The “heroic” action of Lesly, the older sister of the children found in the jungle of Colombia

(CNN) — The eldest of four survivors of a plane crash in the Amazon jungle has been praised for her “heroic role” in keeping her siblings alive during the ordeal, her grandfather said, as search efforts focus on tracking down Wilson, a search and rescue missing dog who kept him company.

The Mucutuy children, aged 1 to 13, survived in dense jungle for more than a month after their plane crashed on May 1, killing their mother Magdalena Mucutuy Valencia, the pilot and another passenger.

In recordings shared online by the Colombian Ministry of Defense, the children’s grandfather, Narciso Mucutuy, detailed how 13-year-old Lesly Jacobombaire Mucutuy cared for his younger siblings during the traumatic experience.

“When he looked up and saw that his mother was dead, he saw his little sister’s foot and he pulled them out,” she said.

She also said that the girl Cristin survived thanks to her older sister who slowly fed her from the bottle until it ran out, adding that she also gave her water.

The children, including Soleiny Jacobombaire Mucutuy, 9, and Tien Ranoque Mucutuy, 4, survived on eating fariña, a coarse cassava flour commonly used by indigenous tribes in the Amazon region, authorities said on Saturday.

Authorities attributed the children’s ability to survive to their indigenous heritage. “It’s learning about indigenous families, learning about life in the jungle that saved them,” said Colombian President Gustavo Petro.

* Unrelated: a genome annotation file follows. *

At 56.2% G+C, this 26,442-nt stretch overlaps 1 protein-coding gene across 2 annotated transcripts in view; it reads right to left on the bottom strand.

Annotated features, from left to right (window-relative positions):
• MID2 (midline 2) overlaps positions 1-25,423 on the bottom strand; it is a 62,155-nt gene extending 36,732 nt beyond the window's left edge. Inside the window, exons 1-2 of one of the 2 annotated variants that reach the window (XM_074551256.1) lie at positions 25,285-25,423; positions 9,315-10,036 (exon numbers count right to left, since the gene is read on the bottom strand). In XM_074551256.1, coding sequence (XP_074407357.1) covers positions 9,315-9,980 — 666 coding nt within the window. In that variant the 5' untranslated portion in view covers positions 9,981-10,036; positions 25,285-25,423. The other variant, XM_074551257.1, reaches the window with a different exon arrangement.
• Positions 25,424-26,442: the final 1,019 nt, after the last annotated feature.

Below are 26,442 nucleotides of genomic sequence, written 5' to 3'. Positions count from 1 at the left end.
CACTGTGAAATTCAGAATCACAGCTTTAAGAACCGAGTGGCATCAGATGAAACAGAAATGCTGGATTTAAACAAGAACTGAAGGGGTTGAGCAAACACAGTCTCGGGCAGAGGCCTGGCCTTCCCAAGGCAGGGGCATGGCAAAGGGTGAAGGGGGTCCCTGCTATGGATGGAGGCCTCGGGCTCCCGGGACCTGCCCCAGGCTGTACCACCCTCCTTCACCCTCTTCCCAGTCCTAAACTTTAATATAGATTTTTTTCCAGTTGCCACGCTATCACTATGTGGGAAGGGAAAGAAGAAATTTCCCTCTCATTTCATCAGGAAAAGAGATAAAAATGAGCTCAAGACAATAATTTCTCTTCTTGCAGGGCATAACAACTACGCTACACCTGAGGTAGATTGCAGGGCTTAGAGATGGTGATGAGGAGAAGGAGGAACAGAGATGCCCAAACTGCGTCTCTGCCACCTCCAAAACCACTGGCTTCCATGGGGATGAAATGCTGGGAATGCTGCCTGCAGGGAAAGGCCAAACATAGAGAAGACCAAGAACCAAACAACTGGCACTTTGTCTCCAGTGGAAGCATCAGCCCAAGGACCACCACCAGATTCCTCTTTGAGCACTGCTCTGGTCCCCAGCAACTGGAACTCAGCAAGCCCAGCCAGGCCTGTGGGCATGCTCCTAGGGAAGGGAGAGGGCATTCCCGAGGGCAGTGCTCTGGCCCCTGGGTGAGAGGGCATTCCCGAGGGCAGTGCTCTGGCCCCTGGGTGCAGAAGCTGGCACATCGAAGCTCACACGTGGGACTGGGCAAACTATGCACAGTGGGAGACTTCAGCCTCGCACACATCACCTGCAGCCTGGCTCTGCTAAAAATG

The children had initially waited near the crash site for four days, waiting to be rescued, the grandfather said, but they moved on and left marks where they slept, hoping someone would find them.

Mucutuy says Lesly told her she had no idea where they were going and ultimately couldn’t keep walking. At that point, the children decided to wait for “the miracle that finally happened,” she said.

During their ordeal, the children had seen movement in the jungle but “they hid when they saw helicopters or people from the community or members of the military because they thought they could punish them.”

At one point, the children met Wilson, a special forces search dog who “became their faithful friend and accompanied them on several occasions,” said their grandfather.

Wilson, a Belgian Shepherd, went missing during search operations and was last seen on May 18, according to authorities. The children “spent three or four days with Wilson and said they found him rather thin,” said Colombian military forces spokesman Pedro Arnulfo Sánchez Suárez.

Finding it is now the main goal of the army.

We have a saying, “We never leave an object,” except for the four kids, we wouldn’t leave Wilson. But we are also aware of how difficult it is to find it in the depths of a hostile but blessed jungle,” Suárez said.

The four children are currently hospitalized in Bogotá, where they were transferred on Saturday by air ambulance.

His disappearance triggered a massive army-led search operation involving more than 100 Colombian Special Forces soldiers and more than 70 indigenous scouts who scoured the jungle.

Hopes of their survival dwindled as the weeks passed, but eventually the four were found in an area cleared of trees.

His father, Manuel Ranoque, who had collaborated in the search operations, told the press on leaving the hospital that he had never lost hope.

“I believe in the jungle, which is our mother, and that’s why I’ve always kept the faith, and I’d say both the jungle and nature have never failed me,” Ranoque said.

Doctors expect the babies to remain under observation in hospital for up to three weeks.

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